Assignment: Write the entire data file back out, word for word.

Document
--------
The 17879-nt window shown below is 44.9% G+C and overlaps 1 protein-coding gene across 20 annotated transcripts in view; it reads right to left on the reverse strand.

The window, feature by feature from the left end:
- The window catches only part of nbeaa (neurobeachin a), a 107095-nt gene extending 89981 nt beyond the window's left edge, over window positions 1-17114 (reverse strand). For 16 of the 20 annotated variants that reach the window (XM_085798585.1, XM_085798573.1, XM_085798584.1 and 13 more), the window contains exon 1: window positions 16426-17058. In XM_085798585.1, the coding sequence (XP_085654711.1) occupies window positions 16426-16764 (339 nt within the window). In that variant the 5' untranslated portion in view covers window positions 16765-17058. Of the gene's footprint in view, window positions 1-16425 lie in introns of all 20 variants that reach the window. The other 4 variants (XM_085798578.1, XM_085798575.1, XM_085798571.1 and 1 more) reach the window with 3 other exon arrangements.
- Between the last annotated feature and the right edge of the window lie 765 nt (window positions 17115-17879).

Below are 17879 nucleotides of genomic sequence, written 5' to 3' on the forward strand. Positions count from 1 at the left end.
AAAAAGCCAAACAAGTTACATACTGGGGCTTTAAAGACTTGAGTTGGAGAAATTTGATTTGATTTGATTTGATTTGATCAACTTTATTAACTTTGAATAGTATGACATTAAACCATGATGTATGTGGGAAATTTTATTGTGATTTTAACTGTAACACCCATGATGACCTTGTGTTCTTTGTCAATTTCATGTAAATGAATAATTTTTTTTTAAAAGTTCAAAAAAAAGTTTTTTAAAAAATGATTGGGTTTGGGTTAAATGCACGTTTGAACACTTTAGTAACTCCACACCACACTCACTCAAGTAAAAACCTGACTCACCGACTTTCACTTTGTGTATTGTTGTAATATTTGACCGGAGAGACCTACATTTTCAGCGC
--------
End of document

The 17879-nt window shown below is 44.9% G+C and overlaps 1 protein-coding gene across 20 annotated transcripts in view; it reads right to left on the reverse strand.

The window, feature by feature from the left end:
- The window catches only part of nbeaa (neurobeachin a), a 107095-nt gene extending 89981 nt beyond the window's left edge, over window positions 1-17114 (reverse strand). For 16 of the 20 annotated variants that reach the window (XM_085798585.1, XM_085798573.1, XM_085798584.1 and 13 more), the window contains exon 1: window positions 16426-17058. In XM_085798585.1, the coding sequence (XP_085654711.1) occupies window positions 16426-16764 (339 nt within the window). In that variant the 5' untranslated portion in view covers window positions 16765-17058. Of the gene's footprint in view, window positions 1-16425 lie in introns of all 20 variants that reach the window. The other 4 variants (XM_085798578.1, XM_085798575.1, XM_085798571.1 and 1 more) reach the window with 3 other exon arrangements.
- Between the last annotated feature and the right edge of the window lie 765 nt (window positions 17115-17879).

Below are 17879 nucleotides of genomic sequence, written 5' to 3' on the forward strand. Positions count from 1 at the left end.
AAAAAGCCAAACAAGTTACATACTGGGGCTTTAAAGACTTGAGTTGGAGAAATTTGATTTGATTTGATTTGATTTGATCAACTTTATTAACTTTGAATAGTATGACATTAAACCATGATGTATGTGGGAAATTTTATTGTGATTTTAACTGTAACACCCATGATGACCTTGTGTTCTTTGTCAATTTCATGTAAATGAATAATTTTTTTTTAAAAGTTCAAAAAAAAGTTTTTTAAAAAATGATTGGGTTTGGGTTAAATGCACGTTTGAACACTTTAGTAACTCCACACCACACTCACTCAAGTAAAAACCTGACTCACCGACTTTCACTTTGTGTATTGTTGTAATATTTGACCGGAGAGACCTACATTTTCAGCGC